In recent years, the amount of people reporting they have gluten or wheat intolerance has increased and the incidence of coeliac disease has also shown growth, with reports suggesting that this is now four times as common as it was fifty years ago. So what has caused this?
There are a number of theories to the answer of this, but one of the most probable is because of how our diets and eating behaviours have changed so much over the last few decades, and not generally in a positive way. Most people eat far more grain products now than we did many years ago, leading to some speculation that this increased consumption of gluten in the diet has led to an increase in intolerance due to it being difficult to digest, especially in some people. Gluten was never meant to be eaten multiple times a day, which in today’s world it often is due to the nature of the modern western diet.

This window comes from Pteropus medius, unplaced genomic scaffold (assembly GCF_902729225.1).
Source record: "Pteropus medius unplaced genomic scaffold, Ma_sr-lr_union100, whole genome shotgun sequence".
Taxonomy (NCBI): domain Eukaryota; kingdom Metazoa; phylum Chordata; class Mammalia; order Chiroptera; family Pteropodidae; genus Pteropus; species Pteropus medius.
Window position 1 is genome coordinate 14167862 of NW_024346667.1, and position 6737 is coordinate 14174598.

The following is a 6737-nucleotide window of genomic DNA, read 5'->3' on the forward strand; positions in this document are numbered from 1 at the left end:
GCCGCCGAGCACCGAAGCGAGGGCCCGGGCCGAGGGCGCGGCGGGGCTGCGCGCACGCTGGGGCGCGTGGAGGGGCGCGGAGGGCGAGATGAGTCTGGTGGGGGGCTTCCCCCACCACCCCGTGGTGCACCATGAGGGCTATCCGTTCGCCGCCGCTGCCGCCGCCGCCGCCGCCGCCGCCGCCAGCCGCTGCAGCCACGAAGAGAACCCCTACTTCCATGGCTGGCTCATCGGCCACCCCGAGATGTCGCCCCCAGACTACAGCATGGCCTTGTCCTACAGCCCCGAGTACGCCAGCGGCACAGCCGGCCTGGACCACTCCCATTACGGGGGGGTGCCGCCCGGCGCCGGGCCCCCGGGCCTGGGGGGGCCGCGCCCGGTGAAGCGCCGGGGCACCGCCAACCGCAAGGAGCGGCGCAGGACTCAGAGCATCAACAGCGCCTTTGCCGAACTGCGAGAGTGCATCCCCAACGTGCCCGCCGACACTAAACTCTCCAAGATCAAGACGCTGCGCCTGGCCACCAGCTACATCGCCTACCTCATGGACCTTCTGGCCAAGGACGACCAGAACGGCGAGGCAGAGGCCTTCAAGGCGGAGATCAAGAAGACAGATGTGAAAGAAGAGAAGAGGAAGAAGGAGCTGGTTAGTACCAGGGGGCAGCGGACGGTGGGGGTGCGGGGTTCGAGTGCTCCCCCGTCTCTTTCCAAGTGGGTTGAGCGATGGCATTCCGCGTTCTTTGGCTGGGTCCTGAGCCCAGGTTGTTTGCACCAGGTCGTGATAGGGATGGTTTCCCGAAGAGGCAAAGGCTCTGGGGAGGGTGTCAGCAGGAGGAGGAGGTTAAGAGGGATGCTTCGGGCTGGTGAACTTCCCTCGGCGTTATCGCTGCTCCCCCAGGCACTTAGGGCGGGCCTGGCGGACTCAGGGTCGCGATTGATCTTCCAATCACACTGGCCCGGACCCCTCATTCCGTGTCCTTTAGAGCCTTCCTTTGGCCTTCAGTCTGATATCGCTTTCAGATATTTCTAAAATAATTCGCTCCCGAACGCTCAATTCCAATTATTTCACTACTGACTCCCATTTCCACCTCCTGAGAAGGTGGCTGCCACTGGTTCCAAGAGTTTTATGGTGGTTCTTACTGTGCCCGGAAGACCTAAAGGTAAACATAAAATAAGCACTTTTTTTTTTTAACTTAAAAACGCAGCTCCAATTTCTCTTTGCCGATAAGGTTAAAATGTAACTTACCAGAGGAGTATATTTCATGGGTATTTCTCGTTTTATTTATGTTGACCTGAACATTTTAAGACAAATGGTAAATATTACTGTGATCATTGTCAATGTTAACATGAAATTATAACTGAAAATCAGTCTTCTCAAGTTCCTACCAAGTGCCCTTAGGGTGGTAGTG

The grains of today, are also not the same as they were in the ‘good old days’. From the growing of it, to the processing of it, as well as the forms in which we eat it, grains have changed dramatically over the last century. These changes, especially in the processing of grains, will undoubtedly have had a big impact on the purity of the grain, how we digest it and its possible effects on health. This has therefore culminated in a larger percentage of the population becoming more ‘sensitive’ to gluten.
Gluten: To eat or not to eat?
As with most things, there are articles and research about gluten that are both for and against its consumption, so unless a medical reason dictates, you have to decide for yourself whether it is something you want as part of your diet or not. Like with so many things in the diet, it often comes down to ‘everything in moderation’.